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git update-index [--add] [--remove | --force-remove] [--replace] [--refresh] [-q] [--unmerged] [--ignore-missing] [(--cacheinfo <mode>,<object>,<file>)…] [--chmod=(+|-)x] [--[no-]assume-unchanged] [--[no-]skip-worktree] [--ignore-submodules] [--really-refresh] [--unresolve] [--again | -g] [--info-only] [--index-info] [-z] [--stdin] [--index-version <n>] [--verbose] [--] [<file>…]
Modifies the index or directory cache. Each file mentioned is updated into the index and any unmerged or needs updating state is cleared.
See also git-add for a more user-friendly way to do some of the most common operations on the index.
The way git update-index handles files it is told about can be modified using the various options:
If a specified file isn’t in the index already then it’s added. Default behaviour is to ignore new files.
If a specified file is in the index but is missing then it’s removed. Default behavior is to ignore removed file.
Looks at the current index and checks to see if merges or updates are needed by checking stat() information.
Quiet. If --refresh finds that the index needs an update, the default behavior is to error out. This option makes git update-index continue anyway.
Do not try to update submodules. This option is only respected when passed before --refresh.
If --refresh finds unmerged changes in the index, the default behavior is to error out. This option makes git update-index continue anyway.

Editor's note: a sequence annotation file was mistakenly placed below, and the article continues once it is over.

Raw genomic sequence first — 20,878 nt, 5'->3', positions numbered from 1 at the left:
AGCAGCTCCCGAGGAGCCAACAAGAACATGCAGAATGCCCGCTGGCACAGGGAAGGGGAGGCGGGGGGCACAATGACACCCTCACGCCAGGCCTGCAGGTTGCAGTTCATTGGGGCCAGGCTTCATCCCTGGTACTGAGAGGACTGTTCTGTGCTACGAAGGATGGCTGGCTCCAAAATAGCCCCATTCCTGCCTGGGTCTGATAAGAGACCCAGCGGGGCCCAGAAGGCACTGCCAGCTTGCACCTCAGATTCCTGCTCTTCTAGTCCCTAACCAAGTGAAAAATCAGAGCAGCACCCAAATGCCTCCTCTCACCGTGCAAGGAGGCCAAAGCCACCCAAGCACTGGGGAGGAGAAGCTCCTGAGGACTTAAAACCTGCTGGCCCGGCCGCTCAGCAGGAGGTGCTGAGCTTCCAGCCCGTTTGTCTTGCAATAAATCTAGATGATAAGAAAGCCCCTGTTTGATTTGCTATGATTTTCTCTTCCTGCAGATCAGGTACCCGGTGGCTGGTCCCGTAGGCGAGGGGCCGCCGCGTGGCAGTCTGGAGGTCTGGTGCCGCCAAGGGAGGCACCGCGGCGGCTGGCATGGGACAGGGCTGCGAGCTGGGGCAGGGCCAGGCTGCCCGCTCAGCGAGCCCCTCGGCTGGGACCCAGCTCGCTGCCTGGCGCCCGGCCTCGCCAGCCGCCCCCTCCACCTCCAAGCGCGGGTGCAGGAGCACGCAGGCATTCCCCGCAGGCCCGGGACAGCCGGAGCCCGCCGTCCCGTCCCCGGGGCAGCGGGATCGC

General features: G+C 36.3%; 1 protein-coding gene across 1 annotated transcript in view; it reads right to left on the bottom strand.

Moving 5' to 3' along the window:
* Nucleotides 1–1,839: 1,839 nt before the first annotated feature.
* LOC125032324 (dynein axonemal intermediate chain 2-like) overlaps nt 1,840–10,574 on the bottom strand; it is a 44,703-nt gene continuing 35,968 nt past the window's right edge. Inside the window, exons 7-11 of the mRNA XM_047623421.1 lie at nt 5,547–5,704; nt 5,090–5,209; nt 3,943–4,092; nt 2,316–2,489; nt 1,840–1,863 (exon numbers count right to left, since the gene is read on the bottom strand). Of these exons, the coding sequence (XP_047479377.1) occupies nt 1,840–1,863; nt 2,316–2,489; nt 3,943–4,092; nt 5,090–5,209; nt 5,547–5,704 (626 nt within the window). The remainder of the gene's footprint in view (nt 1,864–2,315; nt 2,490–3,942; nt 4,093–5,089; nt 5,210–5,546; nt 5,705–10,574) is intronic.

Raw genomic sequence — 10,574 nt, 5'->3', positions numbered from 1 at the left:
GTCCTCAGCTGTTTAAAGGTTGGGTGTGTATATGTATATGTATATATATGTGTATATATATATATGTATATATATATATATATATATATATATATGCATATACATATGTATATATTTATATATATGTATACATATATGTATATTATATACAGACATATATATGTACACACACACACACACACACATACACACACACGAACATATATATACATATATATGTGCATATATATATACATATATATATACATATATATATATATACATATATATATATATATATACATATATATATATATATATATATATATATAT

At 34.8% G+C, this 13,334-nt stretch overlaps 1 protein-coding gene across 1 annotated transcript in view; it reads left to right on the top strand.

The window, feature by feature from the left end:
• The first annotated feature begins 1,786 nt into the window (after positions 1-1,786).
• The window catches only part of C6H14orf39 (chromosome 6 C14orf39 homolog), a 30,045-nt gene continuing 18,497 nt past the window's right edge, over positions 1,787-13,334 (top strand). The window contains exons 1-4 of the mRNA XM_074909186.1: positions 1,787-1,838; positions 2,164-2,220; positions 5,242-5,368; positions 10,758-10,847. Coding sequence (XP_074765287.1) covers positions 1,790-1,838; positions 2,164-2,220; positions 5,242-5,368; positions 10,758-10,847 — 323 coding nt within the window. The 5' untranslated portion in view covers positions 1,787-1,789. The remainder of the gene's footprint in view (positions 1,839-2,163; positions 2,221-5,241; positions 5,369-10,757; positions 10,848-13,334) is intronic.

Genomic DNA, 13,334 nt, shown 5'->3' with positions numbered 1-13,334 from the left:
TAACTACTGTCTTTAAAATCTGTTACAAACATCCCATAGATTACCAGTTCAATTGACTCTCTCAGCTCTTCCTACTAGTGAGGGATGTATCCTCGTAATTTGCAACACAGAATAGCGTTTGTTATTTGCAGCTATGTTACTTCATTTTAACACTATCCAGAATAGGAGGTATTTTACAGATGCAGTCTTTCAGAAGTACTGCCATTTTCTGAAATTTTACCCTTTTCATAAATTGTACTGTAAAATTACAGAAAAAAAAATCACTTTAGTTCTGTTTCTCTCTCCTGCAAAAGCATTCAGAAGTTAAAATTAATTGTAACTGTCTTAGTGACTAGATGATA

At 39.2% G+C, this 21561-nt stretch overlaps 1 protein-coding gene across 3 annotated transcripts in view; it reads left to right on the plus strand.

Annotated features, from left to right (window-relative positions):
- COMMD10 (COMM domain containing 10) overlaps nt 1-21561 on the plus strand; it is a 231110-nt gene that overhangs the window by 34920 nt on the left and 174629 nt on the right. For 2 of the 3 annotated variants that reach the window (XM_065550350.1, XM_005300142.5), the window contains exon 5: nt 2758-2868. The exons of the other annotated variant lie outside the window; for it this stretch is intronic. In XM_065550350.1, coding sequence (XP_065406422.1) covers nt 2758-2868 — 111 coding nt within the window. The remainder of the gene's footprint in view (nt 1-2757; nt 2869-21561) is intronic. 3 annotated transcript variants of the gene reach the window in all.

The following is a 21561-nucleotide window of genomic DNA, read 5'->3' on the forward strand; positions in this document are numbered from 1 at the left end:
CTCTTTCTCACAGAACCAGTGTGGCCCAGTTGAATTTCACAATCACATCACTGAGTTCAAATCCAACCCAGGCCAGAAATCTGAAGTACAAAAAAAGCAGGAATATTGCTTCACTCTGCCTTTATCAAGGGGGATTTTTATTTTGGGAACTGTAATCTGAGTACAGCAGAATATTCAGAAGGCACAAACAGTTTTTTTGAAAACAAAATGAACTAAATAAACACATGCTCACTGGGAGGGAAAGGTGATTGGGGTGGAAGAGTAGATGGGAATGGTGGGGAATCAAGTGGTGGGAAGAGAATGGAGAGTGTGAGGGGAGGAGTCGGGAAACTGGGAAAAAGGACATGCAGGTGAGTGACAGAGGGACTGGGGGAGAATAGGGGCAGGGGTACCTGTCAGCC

Ignores missing files during a --refresh
- --cacheinfo <mode>,<object>,<path>
- --cacheinfo <mode> <object> <path>
Directly insert the specified info into the index. For backward compatibility, you can also give these three arguments as three separate parameters, but new users are encouraged to use a single-parameter form.
Read index information from stdin.
Set the execute permissions on the updated files.
When these flags are specified, the object names recorded for the paths are not updated. Instead, these options set and unset the "assume unchanged" bit for the paths. When the "assume unchanged" bit is on, Git stops checking the working tree files for possible modifications, so you need to manually unset the bit to tell Git when you change the working tree file. This is sometimes helpful when working with a big project on a filesystem that has very slow lstat(2) system call (e.g. cifs).
This option can be also used as a coarse file-level mechanism to ignore uncommitted changes in tracked files (akin to what
.gitignoredoes for untracked files). Git will fail (gracefully) in case it needs to modify this file in the index e.g. when merging in a commit; thus, in case the assumed-untracked file is changed upstream, you will need to handle the situation manually.
Like --refresh, but checks stat information unconditionally, without regard to the "assume unchanged" setting.
When one of these flags is specified, the object name recorded for the paths are not updated. Instead, these options set and unset the "skip-worktree" bit for the paths. See section "Skip-worktree bit" below for more information.
Runs git update-index itself on the paths whose index entries are different from those from the
Restores the unmerged or needs updating state of a file during a merge if it was cleared by accident.
Do not create objects in the object database for all <file> arguments that follow this flag; just insert their object IDs into the index.
Remove the file from the index even when the working directory still has such a file. (Implies --remove.)
By default, when a file
pathexists in the index, git update-index refuses an attempt to add
path/file. Similarly if a file
path/fileexists, a file
pathcannot be added. With --replace flag, existing entries that conflict with the entry being added are automatically removed with warning messages.
Instead of taking list of paths from the command line, read list of paths from the standard input. Paths are separated by LF (i.e. one path per line) by default.
Report what is being added and removed from index.
- --index-version <n>